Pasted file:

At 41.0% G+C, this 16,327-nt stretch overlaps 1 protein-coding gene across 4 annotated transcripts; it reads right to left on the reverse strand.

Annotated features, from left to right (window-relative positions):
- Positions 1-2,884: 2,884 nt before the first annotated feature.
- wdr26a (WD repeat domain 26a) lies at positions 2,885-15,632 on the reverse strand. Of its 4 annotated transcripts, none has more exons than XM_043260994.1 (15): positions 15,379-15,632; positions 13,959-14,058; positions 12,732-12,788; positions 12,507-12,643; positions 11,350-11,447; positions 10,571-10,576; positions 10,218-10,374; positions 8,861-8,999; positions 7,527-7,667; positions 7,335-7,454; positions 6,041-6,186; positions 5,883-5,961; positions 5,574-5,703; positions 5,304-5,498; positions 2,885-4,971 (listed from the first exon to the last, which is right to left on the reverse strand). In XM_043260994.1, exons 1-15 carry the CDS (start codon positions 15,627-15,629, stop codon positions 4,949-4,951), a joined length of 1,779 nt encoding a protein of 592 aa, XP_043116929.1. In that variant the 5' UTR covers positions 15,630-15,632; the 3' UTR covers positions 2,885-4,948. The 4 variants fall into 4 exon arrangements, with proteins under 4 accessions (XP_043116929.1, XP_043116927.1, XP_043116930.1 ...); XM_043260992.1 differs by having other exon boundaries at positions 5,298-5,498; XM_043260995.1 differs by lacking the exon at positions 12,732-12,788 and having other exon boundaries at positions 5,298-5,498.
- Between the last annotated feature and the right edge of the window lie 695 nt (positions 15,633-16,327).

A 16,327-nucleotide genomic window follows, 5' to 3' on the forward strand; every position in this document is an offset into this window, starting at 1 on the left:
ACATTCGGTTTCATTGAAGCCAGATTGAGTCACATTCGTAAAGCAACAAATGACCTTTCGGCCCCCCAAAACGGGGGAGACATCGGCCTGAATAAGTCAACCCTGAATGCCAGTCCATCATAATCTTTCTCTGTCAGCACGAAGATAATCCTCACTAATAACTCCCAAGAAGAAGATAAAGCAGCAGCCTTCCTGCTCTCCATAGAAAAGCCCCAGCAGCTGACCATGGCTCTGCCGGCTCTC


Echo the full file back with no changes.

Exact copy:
At 41.0% G+C, this 16,327-nt stretch overlaps 1 protein-coding gene across 4 annotated transcripts; it reads right to left on the reverse strand.

Annotated features, from left to right (window-relative positions):
- Positions 1-2,884: 2,884 nt before the first annotated feature.
- wdr26a (WD repeat domain 26a) lies at positions 2,885-15,632 on the reverse strand. Of its 4 annotated transcripts, none has more exons than XM_043260994.1 (15): positions 15,379-15,632; positions 13,959-14,058; positions 12,732-12,788; positions 12,507-12,643; positions 11,350-11,447; positions 10,571-10,576; positions 10,218-10,374; positions 8,861-8,999; positions 7,527-7,667; positions 7,335-7,454; positions 6,041-6,186; positions 5,883-5,961; positions 5,574-5,703; positions 5,304-5,498; positions 2,885-4,971 (listed from the first exon to the last, which is right to left on the reverse strand). In XM_043260994.1, exons 1-15 carry the CDS (start codon positions 15,627-15,629, stop codon positions 4,949-4,951), a joined length of 1,779 nt encoding a protein of 592 aa, XP_043116929.1. In that variant the 5' UTR covers positions 15,630-15,632; the 3' UTR covers positions 2,885-4,948. The 4 variants fall into 4 exon arrangements, with proteins under 4 accessions (XP_043116929.1, XP_043116927.1, XP_043116930.1 ...); XM_043260992.1 differs by having other exon boundaries at positions 5,298-5,498; XM_043260995.1 differs by lacking the exon at positions 12,732-12,788 and having other exon boundaries at positions 5,298-5,498.
- Between the last annotated feature and the right edge of the window lie 695 nt (positions 15,633-16,327).

A 16,327-nucleotide genomic window follows, 5' to 3' on the forward strand; every position in this document is an offset into this window, starting at 1 on the left:
ACATTCGGTTTCATTGAAGCCAGATTGAGTCACATTCGTAAAGCAACAAATGACCTTTCGGCCCCCCAAAACGGGGGAGACATCGGCCTGAATAAGTCAACCCTGAATGCCAGTCCATCATAATCTTTCTCTGTCAGCACGAAGATAATCCTCACTAATAACTCCCAAGAAGAAGATAAAGCAGCAGCCTTCCTGCTCTCCATAGAAAAGCCCCAGCAGCTGACCATGGCTCTGCCGGCTCTC